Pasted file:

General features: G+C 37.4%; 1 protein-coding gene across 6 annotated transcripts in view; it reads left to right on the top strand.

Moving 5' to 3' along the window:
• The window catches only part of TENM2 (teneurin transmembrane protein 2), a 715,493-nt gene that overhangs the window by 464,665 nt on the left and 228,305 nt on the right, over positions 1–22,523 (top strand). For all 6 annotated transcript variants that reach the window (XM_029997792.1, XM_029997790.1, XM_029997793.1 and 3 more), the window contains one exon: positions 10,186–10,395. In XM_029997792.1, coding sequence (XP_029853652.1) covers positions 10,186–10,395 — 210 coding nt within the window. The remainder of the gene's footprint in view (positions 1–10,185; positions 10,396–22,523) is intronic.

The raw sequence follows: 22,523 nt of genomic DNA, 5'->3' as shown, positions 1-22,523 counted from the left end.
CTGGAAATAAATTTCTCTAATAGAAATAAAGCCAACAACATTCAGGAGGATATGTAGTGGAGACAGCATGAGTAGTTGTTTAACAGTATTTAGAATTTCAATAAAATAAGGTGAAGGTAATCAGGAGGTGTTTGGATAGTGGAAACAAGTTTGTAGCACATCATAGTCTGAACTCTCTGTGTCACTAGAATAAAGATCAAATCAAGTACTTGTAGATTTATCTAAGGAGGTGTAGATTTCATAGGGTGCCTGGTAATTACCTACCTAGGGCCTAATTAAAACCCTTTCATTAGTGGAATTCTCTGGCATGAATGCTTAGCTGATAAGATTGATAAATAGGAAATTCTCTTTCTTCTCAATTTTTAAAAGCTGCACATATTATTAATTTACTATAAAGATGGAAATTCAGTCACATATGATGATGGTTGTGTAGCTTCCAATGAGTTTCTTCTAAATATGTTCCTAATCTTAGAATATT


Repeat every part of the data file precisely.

General features: G+C 37.4%; 1 protein-coding gene across 6 annotated transcripts in view; it reads left to right on the top strand.

Moving 5' to 3' along the window:
• The window catches only part of TENM2 (teneurin transmembrane protein 2), a 715,493-nt gene that overhangs the window by 464,665 nt on the left and 228,305 nt on the right, over positions 1–22,523 (top strand). For all 6 annotated transcript variants that reach the window (XM_029997792.1, XM_029997790.1, XM_029997793.1 and 3 more), the window contains one exon: positions 10,186–10,395. In XM_029997792.1, coding sequence (XP_029853652.1) covers positions 10,186–10,395 — 210 coding nt within the window. The remainder of the gene's footprint in view (positions 1–10,185; positions 10,396–22,523) is intronic.

The raw sequence follows: 22,523 nt of genomic DNA, 5'->3' as shown, positions 1-22,523 counted from the left end.
CTGGAAATAAATTTCTCTAATAGAAATAAAGCCAACAACATTCAGGAGGATATGTAGTGGAGACAGCATGAGTAGTTGTTTAACAGTATTTAGAATTTCAATAAAATAAGGTGAAGGTAATCAGGAGGTGTTTGGATAGTGGAAACAAGTTTGTAGCACATCATAGTCTGAACTCTCTGTGTCACTAGAATAAAGATCAAATCAAGTACTTGTAGATTTATCTAAGGAGGTGTAGATTTCATAGGGTGCCTGGTAATTACCTACCTAGGGCCTAATTAAAACCCTTTCATTAGTGGAATTCTCTGGCATGAATGCTTAGCTGATAAGATTGATAAATAGGAAATTCTCTTTCTTCTCAATTTTTAAAAGCTGCACATATTATTAATTTACTATAAAGATGGAAATTCAGTCACATATGATGATGGTTGTGTAGCTTCCAATGAGTTTCTTCTAAATATGTTCCTAATCTTAGAATATT